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Paul Brown

As a newscaster and reporter for NPR, Paul Brown handles an ever-changing combination of on-air, reporting, editing and producing tasks with skills he developed over 30 years working in radio and print journalism.

A general assignment newscast journalist with a world beat, Brown reports on breaking news, ongoing stories, and the broad range of issues that make up each newscast. His tools include phone interviews, on-scene reporting, and research. He files produced reports (called "spots") and engages in live on-air discussions with newscasters.

Brown's role in the Newscast unit has evolved from news anchor with some reporting responsibilities to a reporter filling in for newscasters on leave. Brown was NPR's executive producer for weekend programming from 2001 to 2003. He served temporary stints as executive producer and senior producer of NPR's Talk of the Nation, and as senior producer at NPR's Morning Edition.

Before joining NPR fulltime in 2001, Brown worked as a freelance reporter and music producer. Prior to that, he spent nearly 13 years at NPR member station WFDD in Winston-Salem, NC as production manager, news director, and program director. He filed reports regularly for NPR on topics ranging from business to politics to cultural affairs. He produced and hosted a popular Southern culture and music program.

Brown won a National Federation of Community Broadcasters Silver Reel Award for his NPR music documentary "Breaking Up Christmas: A Blue Ridge Mountain Holiday." He won an AP Enterprise Reporting award for his coverage of the changing lives of tobacco factory workers at R.J. Reynolds Tobacco Company. In 2000, he was the sound recording engineer for the Preserving Living Traditions project in Tibet, which documented music and disappearing languages.

A banjo, guitar and fiddle player, Brown has documented traditional music in southwestern Virginia and northwest North Carolina. He continues to record and document music, produce albums, and present and teach traditional music in programs featuring its historical and cultural contexts. He was executive editor and presenter of the 2003 series "Honky Tonks, Hymns & the Blues" on NPR's Morning Edition.

  • A tireless campaigner for his own vision of a utopia marked by peace and togetherness, Pete Seeger's tools were his songs, his voice, his enthusiasm and his musical instruments.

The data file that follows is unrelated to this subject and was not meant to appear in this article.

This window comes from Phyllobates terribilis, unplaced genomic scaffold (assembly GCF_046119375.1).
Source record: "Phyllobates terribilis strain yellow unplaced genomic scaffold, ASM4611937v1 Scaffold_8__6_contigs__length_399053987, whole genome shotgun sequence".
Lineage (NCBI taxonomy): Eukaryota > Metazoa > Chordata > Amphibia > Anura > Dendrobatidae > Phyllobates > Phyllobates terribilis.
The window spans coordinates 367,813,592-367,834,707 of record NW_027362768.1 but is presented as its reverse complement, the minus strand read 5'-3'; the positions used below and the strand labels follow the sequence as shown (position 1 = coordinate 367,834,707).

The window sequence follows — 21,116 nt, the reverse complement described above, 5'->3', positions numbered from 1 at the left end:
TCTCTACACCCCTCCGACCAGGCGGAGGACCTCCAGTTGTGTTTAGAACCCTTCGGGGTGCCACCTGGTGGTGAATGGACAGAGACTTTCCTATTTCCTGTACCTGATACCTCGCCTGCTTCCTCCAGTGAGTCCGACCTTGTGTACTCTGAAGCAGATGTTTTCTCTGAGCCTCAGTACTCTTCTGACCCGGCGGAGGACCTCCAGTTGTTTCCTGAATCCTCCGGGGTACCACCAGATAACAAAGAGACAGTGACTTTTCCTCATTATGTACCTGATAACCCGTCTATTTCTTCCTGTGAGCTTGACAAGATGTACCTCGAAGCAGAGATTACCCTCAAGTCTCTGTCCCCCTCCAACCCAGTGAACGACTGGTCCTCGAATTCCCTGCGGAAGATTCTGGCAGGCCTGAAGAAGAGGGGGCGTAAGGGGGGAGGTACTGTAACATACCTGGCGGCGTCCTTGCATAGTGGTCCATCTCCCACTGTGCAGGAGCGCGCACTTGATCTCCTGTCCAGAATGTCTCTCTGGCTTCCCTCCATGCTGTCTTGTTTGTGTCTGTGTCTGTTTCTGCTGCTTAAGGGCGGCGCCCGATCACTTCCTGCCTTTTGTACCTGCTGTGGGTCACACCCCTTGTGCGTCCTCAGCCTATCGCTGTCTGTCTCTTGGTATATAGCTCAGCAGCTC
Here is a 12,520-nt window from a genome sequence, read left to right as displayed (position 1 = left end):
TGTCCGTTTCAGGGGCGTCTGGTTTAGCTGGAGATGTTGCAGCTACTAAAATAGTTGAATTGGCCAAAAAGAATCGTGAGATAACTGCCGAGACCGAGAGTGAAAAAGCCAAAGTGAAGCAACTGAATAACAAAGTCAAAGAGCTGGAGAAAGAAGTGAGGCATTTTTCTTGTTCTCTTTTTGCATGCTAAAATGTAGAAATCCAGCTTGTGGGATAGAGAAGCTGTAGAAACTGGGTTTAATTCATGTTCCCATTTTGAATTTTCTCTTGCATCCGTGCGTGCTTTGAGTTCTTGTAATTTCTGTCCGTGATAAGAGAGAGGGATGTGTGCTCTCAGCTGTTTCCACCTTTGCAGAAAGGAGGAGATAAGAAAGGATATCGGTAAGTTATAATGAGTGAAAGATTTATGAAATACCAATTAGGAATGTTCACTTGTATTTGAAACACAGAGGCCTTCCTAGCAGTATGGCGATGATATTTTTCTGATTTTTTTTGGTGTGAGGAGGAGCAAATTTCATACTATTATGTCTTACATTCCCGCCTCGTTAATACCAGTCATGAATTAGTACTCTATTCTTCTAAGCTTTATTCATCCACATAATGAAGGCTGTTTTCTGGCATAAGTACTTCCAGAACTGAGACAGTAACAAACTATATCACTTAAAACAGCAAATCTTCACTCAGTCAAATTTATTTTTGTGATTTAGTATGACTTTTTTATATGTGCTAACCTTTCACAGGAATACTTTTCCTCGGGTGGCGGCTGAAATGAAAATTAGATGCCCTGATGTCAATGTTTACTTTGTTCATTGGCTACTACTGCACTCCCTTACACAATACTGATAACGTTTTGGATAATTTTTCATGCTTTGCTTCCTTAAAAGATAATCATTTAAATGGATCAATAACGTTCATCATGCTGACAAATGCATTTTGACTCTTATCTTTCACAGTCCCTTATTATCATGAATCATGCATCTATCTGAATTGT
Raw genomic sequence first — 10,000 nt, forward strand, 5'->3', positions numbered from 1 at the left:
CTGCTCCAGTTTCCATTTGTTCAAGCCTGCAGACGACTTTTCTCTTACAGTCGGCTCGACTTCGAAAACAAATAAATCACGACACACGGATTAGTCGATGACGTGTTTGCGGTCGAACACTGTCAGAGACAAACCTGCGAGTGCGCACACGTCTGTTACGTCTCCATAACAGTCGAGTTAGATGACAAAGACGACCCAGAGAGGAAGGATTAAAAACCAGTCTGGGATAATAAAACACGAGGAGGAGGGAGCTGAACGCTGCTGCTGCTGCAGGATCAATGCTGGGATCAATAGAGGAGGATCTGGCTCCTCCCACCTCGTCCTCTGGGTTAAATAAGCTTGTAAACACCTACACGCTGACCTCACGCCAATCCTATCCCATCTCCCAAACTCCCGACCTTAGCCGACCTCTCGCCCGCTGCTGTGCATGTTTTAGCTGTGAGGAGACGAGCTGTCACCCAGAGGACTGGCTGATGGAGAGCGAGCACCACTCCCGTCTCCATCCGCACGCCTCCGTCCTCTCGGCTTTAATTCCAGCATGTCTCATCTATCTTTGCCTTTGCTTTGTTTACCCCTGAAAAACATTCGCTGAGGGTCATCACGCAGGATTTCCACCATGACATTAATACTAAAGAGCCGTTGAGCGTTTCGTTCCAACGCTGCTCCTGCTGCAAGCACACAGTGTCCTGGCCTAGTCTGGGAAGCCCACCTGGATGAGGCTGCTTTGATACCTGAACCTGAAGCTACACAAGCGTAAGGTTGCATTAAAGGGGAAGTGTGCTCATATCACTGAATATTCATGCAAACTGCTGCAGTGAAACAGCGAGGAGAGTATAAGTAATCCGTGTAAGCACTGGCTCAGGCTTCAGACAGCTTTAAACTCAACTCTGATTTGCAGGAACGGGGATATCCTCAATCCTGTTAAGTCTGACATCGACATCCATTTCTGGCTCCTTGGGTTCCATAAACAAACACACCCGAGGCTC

• There might be no bluegrass music as we know it without Wade Mainer.
  • Folk music's Mike Seeger was an adventurer who wanted nothing more than to share his discoveries. He found overlooked musical treasures, polished them off a little and wondered at them. He sought out undiscovered or disappeared musicians in Virginia, Tennessee, North Carolina — including Dock Boggs. Seeger died Friday at 75.
  • Seeger was a leading figure in the 20th century resurgence of American traditional music and a noted field collector of rural Southern music. He recorded hundreds of musicians in their homes and local performing venues.
  • In the 1950s, Mike Seeger sought out and recorded the traditional Southern music of the autoharp, a 36-string instrument small enough to hold in your lap. An expanded version of that collection is now out on CD.
  • Radio station owner Ralph Epperson kept the twangy sound of live bluegrass, old-time gospel and mountain music cruising over the airwaves from his North Carolina radio station WPAQ long after other broadcasters had stopped. Epperson died Wednesday at age 85.
  • Zacarias Moussaoui is transported to the federal Supermax prison in Colorado to begin serving a life term for his role in the Sept. 11 terrorist attacks. Fellow inmates include Ted Kaczynski, Ramzi Yousef, Eric Rudolph and Terry Nichols.
  • The former head of the Federal Emergency Management Agency appears before a Senate panel Friday. Michael Brown said his agency's effectiveness was undermined when it was made part of the Homeland Security Department.
  • President Bush confirms he authorized secret domestic eavesdropping by the National Security Agency. But he lashed out at those who object, saying the spying is aimed only at people believed to have a clear link to terrorist organizations.
  • Ed Gordon speaks with guitarist Paul Brown, who's moved from behind the mixing board as producer to center stage as a smooth jazz front man. Brown's latest CD The City hits record stores Tuesday.